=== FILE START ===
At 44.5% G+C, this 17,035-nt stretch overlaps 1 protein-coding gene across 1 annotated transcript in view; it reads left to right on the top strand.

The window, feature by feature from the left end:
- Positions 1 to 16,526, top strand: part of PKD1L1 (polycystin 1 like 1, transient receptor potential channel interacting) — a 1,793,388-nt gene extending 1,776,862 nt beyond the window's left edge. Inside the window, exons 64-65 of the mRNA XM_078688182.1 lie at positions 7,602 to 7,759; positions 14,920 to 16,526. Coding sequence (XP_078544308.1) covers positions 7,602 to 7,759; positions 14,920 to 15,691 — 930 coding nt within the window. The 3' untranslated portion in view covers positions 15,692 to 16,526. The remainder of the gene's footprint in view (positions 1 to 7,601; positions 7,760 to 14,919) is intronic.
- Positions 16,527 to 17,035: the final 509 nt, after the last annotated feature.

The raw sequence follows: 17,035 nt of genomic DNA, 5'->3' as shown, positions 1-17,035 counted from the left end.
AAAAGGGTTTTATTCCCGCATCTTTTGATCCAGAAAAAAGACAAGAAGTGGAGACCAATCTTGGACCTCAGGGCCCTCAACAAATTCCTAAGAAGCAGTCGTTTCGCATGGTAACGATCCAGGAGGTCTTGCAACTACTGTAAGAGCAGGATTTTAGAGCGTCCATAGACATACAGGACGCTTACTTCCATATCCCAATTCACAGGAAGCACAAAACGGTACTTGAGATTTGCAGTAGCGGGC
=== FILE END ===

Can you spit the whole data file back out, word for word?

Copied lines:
At 44.5% G+C, this 17,035-nt stretch overlaps 1 protein-coding gene across 1 annotated transcript in view; it reads left to right on the top strand.

The window, feature by feature from the left end:
- Positions 1 to 16,526, top strand: part of PKD1L1 (polycystin 1 like 1, transient receptor potential channel interacting) — a 1,793,388-nt gene extending 1,776,862 nt beyond the window's left edge. Inside the window, exons 64-65 of the mRNA XM_078688182.1 lie at positions 7,602 to 7,759; positions 14,920 to 16,526. Coding sequence (XP_078544308.1) covers positions 7,602 to 7,759; positions 14,920 to 15,691 — 930 coding nt within the window. The 3' untranslated portion in view covers positions 15,692 to 16,526. The remainder of the gene's footprint in view (positions 1 to 7,601; positions 7,760 to 14,919) is intronic.
- Positions 16,527 to 17,035: the final 509 nt, after the last annotated feature.

The raw sequence follows: 17,035 nt of genomic DNA, 5'->3' as shown, positions 1-17,035 counted from the left end.
AAAAGGGTTTTATTCCCGCATCTTTTGATCCAGAAAAAAGACAAGAAGTGGAGACCAATCTTGGACCTCAGGGCCCTCAACAAATTCCTAAGAAGCAGTCGTTTCGCATGGTAACGATCCAGGAGGTCTTGCAACTACTGTAAGAGCAGGATTTTAGAGCGTCCATAGACATACAGGACGCTTACTTCCATATCCCAATTCACAGGAAGCACAAAACGGTACTTGAGATTTGCAGTAGCGGGC